The Journal Gazette
 
 
Wednesday, January 26, 2022 1:00 am

Big Papi's place: Cooperstown

Ex-Red Sox star gets in Hall on 1st try; will go in alone

JAKE SEINER | Associated Press

David Ortiz gazed at his phone, his pursed lips revealing nerves rarely seen from one of the game's great clutch hitters.

Pedro Martinez's hand rested on Ortiz's shoulder, and Martinez grinned when the good news came through. The former teammates embraced, and Martinez welcomed Ortiz into a rare space in baseball history.

Big Papi is bound for Cooperstown – and on the first ballot, too.

Ortiz was elected to the Baseball Hall of Fame in his first try Tuesday, while steroid-tainted stars Barry Bonds and Roger Clemens were denied entry in their final year under consideration by the Baseball Writers' Association of America.

Ortiz, a 10-time All-Star over 20 seasons mostly with the Boston Red Sox, was named on 77.9% of ballots, clearing the 75% threshold needed for enshrinement. He's the 58th player inducted in his first time up for consideration.

“Man, it's a wonderful honor to be able to get in on my first rodeo,” Ortiz said.

Big Papi was among baseball's most recognizable faces through the 2000s and 2010s. His enormous grin endeared him to fans, but the Dominican's hulking frame menaced pitchers, especially in the late innings. Three of his 23 career game-ending hits came during Boston's drought-breaking 2004 postseason, when the Red Sox thwarted the rival Yankees and then won their first World Series in 86 years.

He's the fourth Hall of Famer born in the Dominican Republic, joining Juan Marichal, Martinez and Vladimir Guerrero.

“I can imagine how New England has to feel about one of its babies getting into the Hall of Fame today,” Ortiz said. “I'm not even going to tell you about the Dominican Republic.”

The left-handed hitter was signed by Seattle as a teenager and traded to Minnesota as a minor leaguer. He made his major league debut with the Twins in 1997 but hardly looked like a future Hall of Famer there. He was released in 2002, signed a free agent deal with Boston and slugged 31 homers the next season.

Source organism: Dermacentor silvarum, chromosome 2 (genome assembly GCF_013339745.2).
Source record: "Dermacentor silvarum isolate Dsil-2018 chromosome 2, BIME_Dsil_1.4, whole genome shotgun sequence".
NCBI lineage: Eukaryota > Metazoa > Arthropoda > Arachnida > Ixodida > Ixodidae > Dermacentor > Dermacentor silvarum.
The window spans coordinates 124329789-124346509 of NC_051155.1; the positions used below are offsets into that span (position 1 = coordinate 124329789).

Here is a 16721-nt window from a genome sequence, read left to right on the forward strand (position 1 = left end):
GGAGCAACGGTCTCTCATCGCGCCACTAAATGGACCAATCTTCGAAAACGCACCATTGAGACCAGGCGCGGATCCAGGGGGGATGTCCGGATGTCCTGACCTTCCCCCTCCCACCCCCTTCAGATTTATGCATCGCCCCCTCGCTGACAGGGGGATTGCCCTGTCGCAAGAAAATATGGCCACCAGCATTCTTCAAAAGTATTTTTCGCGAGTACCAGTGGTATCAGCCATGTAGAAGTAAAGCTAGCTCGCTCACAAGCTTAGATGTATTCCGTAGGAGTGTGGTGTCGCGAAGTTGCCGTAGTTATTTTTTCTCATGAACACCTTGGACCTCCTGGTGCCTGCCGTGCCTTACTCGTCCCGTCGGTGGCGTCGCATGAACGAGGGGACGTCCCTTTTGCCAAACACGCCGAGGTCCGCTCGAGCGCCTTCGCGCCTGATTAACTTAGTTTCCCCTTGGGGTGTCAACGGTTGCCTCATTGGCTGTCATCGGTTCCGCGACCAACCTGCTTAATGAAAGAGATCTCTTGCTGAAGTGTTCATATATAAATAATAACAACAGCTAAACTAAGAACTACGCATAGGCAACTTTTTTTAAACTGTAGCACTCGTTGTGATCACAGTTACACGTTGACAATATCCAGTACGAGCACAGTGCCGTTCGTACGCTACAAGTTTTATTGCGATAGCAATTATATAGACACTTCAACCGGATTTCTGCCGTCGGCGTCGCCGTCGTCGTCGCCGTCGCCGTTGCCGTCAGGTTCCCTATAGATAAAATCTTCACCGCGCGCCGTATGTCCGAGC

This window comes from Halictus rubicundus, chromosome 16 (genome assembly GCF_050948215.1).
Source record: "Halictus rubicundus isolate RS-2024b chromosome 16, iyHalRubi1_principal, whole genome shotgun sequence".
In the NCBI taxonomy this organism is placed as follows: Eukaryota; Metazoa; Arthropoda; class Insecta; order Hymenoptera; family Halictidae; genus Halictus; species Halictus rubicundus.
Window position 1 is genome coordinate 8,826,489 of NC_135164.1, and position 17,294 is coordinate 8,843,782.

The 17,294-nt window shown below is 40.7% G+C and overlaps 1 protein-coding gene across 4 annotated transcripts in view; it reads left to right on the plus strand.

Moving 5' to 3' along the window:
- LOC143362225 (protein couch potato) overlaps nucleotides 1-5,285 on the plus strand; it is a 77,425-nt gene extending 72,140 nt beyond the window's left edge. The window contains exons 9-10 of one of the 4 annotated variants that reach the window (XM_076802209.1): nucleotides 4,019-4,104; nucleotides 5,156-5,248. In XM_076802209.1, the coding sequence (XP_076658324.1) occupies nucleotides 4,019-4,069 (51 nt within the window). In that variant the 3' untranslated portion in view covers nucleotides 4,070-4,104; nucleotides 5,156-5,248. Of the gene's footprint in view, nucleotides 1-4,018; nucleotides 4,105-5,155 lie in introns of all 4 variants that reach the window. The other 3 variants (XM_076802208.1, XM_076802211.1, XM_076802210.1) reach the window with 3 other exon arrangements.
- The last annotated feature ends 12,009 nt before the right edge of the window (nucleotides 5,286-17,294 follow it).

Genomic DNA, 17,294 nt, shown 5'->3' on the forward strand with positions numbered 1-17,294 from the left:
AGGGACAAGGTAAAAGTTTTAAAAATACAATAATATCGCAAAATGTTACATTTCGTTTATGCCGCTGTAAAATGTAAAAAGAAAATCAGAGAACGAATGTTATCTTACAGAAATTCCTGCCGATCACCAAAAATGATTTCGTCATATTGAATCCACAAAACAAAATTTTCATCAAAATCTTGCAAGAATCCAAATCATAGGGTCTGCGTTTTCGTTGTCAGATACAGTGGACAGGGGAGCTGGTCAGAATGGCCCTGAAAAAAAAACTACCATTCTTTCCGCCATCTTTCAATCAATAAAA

Ortiz said he joined the Red Sox to learn what made stars such as Martinez, Manny Ramirez and Nomar Garciaparra great. Martinez helped pave the way, encouraging first-year general manager Theo Epstein to sign the 6-foot-3 slugger.

“Once I figured it out, it was going to be a wrap,” Ortiz said. “That team was surrounded by so many superstars, and I went in there like a sponge ready to learn.”

Martinez became a mentor for his countryman. Now, they share the honor of being first-ballot inductees.

“I feel so proud to have been your teammate, to have been your brother, to have been someone there for you when you needed me,” Martinez said. “I'm so glad I have you in my life.”

Ortiz batted .286 with 541 home runs with Boston and Minnesota while making 88% of his plate appearances as a designated hitter, the most by anyone in the Hall. He passes Edgar Martinez, who was a DH for 71.7% of his plate appearances.

Ortiz also has performance-enhancing drug baggage, but enough voters chose to ignore a positive test that came during survey testing in 2003 that was supposed to be anonymous.

Ortiz will be enshrined in Cooperstown, New York, on July 24 along with era committee selections Buck O'Neil, Minnie Miņoso, Gil Hodges, Tony Oliva, Jim Kaat and Bud Fowler.

Bonds, Clemens and Curt Schilling were all rejected in their 10th and final year on the BBWAA ballot. Bonds is the league's career home run leader and Clemens won a record seven Cy Young Awards, but voters denied them the game's highest honor over suspicions they used PEDs. Bonds got 66% of the vote, and Clemens was at 65.2%.

Bonds, Clemens and Schilling are done on the BBWAA ballot, but they will be considered again next year by the Today's Game era committee. The 16-person committee of Hall members, executives and veteran media members will convene in December to consider players who played between 1988-2016 and are no longer eligible for BBWAA selection.

Among other first-timers on the ballot, Alex Rodriguez and Jimmy Rollins got the most support.

Rodriguez won three MVPs and hit 696 homers, fourth most of all time, but also has PED use clouding his case. He was banned by for the entire 2014 season after violating the league's drug policy. Voters named him on 34.3% of ballots.

Rollins, a four-time Gold Glove winner with Philadelphia, appeared on 9.4% of ballots and was the only other first-timer to earn the 5% necessary to remain under consideration. Joe Nathan, Tim Lincecum and Ryan Howard were among 10 one-and-done players. 


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